Turning from textiles to plants, Csenge Győrbíró now creates multisensory artworks with the involvement of nature itself. Unique scent combinations and tactile, natural surfaces: an arboretum in your living room! Interview.
You graduated as a textile designer at the Moholy-Nagy University of Art and Design. How did then you turn from textiles to plants?
My first truly defining experience was during my Erasmus semester in Poland where I started experimenting with banana waste. I have already been working with plant dyeing towards the end of my studies at MOME and, after graduating, I started an internship in Hamburg at the workshop of an American paper artist, Drew Matott, where I was involved in a wide variety of plant experimentation projects.
How is creating concepts from plants similar or different from working with textiles?
For me, it is completely different. I must admit, the freedom offered by raw plant parts: petals, stems, leaves, and small fruits, and the possibilities they provide, is incomparable to a creation of knitted or woven textile structure. That is a much more controlled and rigid process. This type of composition making is much more akin to textile dyeing as plants do not become part of the fabric; they remain surface elements rather than patches of color. Plant parts are usually placed on a given spot by associations to then become tactile as individual textures.
What is the workflow? How long does it take to make a piece of art?
The work process is rather similar to the making of a painting where pigments themselves are the untreated, dried plant parts. The base is usually a non-woven natural linen sheet, on which the dried plants are placed. Sometimes I sketch out the form, and sometimes it is a spontaneous, highly subjective creation inspired by the plant forms. In all cases, I then apply the material by hand to the base, the rhythm of which is a slow and meditative process. The execution of the compositions varies depending on size, with larger compositions usually taking six to ten hours to complete, while a smaller piece can be completed in as little as three to four hours. Collecting, drying, pressing, sorting, arranging, and preparing the plant parts according to shades and scents take much more time than the composition.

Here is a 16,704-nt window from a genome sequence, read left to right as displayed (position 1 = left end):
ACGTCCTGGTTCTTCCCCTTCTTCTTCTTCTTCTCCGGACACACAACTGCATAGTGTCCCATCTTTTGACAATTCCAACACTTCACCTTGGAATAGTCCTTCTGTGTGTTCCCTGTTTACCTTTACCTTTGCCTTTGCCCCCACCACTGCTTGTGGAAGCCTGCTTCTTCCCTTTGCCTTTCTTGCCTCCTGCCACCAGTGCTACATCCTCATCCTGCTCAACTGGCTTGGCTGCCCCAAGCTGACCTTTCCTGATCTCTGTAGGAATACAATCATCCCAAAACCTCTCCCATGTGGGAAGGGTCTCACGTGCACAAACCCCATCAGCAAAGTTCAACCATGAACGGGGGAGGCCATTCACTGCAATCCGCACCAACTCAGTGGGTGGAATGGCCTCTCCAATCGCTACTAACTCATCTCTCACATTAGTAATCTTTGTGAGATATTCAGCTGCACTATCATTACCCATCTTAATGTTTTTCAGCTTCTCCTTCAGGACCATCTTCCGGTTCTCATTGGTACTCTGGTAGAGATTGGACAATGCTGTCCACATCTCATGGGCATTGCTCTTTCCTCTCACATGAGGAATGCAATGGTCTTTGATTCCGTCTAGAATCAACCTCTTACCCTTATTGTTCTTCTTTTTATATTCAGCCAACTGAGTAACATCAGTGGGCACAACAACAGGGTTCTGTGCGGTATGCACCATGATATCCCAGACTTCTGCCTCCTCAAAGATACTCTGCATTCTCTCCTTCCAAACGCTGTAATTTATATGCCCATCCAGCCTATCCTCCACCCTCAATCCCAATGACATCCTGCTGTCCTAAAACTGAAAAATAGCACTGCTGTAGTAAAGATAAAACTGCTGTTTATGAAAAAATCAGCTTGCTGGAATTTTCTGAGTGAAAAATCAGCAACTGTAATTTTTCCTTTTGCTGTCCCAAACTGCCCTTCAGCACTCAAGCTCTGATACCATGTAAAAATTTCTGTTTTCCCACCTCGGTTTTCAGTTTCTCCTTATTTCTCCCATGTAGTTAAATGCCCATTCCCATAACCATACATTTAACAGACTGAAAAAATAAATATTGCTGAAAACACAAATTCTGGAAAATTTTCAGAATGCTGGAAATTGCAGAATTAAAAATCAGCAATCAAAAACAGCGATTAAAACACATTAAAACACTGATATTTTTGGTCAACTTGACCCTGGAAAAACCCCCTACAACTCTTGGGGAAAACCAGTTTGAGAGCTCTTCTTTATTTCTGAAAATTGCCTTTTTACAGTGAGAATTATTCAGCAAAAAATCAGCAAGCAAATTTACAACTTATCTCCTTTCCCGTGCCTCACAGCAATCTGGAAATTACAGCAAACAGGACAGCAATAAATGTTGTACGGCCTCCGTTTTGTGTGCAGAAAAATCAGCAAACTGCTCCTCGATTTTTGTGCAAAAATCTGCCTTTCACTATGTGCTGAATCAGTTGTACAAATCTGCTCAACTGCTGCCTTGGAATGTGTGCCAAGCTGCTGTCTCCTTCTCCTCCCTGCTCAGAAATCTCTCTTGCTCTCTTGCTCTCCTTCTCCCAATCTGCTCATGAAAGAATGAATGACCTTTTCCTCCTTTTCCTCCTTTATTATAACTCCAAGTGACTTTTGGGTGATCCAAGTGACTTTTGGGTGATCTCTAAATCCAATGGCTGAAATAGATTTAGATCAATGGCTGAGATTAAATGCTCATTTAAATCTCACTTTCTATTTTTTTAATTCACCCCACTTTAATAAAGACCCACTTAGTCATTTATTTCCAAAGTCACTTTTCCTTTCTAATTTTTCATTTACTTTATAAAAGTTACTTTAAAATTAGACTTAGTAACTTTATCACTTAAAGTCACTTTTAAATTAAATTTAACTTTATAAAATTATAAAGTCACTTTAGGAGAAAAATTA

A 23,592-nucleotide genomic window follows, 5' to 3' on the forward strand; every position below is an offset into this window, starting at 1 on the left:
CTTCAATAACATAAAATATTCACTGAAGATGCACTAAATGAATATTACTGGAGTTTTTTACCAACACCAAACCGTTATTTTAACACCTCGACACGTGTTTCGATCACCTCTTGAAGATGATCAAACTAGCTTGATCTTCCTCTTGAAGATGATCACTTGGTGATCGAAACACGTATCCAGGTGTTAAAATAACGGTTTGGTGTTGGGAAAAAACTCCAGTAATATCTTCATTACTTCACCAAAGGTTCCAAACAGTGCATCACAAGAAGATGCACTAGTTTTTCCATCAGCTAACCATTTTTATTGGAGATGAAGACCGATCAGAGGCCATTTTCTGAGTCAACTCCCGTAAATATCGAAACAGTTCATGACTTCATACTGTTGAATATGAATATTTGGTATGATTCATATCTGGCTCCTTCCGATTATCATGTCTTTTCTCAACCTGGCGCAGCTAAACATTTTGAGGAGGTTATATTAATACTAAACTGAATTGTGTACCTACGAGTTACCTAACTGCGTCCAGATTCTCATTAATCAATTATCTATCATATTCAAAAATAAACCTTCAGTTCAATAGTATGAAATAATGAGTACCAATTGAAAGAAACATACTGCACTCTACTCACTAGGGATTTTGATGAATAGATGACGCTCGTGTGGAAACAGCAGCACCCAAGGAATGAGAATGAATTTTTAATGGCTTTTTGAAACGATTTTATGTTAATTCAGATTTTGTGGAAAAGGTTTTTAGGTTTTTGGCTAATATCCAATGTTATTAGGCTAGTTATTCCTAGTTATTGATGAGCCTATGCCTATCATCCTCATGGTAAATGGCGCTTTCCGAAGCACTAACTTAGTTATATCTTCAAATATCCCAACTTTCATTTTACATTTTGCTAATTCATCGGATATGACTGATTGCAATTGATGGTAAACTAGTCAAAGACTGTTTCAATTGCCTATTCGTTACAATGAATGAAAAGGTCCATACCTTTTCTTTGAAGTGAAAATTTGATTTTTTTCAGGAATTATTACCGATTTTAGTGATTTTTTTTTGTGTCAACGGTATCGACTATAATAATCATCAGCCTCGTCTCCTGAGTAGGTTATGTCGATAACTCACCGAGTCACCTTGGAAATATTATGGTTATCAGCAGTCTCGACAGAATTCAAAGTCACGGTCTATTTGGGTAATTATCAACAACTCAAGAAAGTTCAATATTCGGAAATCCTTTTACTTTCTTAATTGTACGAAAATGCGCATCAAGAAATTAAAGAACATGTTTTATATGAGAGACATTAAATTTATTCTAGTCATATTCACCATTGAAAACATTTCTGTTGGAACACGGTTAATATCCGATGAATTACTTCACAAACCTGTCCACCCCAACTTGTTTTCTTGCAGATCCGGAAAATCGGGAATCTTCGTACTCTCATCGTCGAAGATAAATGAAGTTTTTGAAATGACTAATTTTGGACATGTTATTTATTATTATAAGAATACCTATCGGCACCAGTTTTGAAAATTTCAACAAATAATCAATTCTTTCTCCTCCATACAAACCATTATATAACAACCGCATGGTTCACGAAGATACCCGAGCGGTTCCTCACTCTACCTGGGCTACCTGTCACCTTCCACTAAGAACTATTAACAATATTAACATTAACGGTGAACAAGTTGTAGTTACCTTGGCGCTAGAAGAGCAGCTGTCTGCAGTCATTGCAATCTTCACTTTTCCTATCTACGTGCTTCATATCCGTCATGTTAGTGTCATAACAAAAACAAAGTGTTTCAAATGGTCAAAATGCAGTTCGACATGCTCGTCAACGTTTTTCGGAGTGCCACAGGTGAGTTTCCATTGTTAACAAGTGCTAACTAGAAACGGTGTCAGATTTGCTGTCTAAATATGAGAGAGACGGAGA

How durable are these artworks and for how long can they keep their scent?
Because of the natural materials applied, the artworks are more sensitive and vulnerable to environmental effects, such as strong sunlight and high humidity, than those made of artificial materials. However, when protected from these factors, they are very durable: in interiors, the saturation and hue of the colors do not really change, and they can retain their original fragrance for many years. Of course, the intensity of the fragrance varies from plant to plant, with lavender’s aroma lasting much longer than that of raspberries and strawberry seeds, for example.
What does sustainability mean to you?
Sustainability is a priority for me both in my personal and professional life, and I am happy to see that it is not only a privilege of activists, but that more and more designers and artists are addressing the issue. I’m constantly asking myself how sustainable the materials I use and the way I install them are, and how I can make my processes as environmentally friendly as possible. I believe that, in addition to experimentation, our task as designers is to create with sustainable materials which show that they were created with a common cause in the creators’ minds.
What’s next for you as a creator, what other directions are you interested in?
I will definitely stay with this medium in the near future, as I see a lot of potential in it. I would like to further explore this technique and create new projects and space installations using other natural materials that I am not yet familiar with.
Győrbíró Csenge | Instagram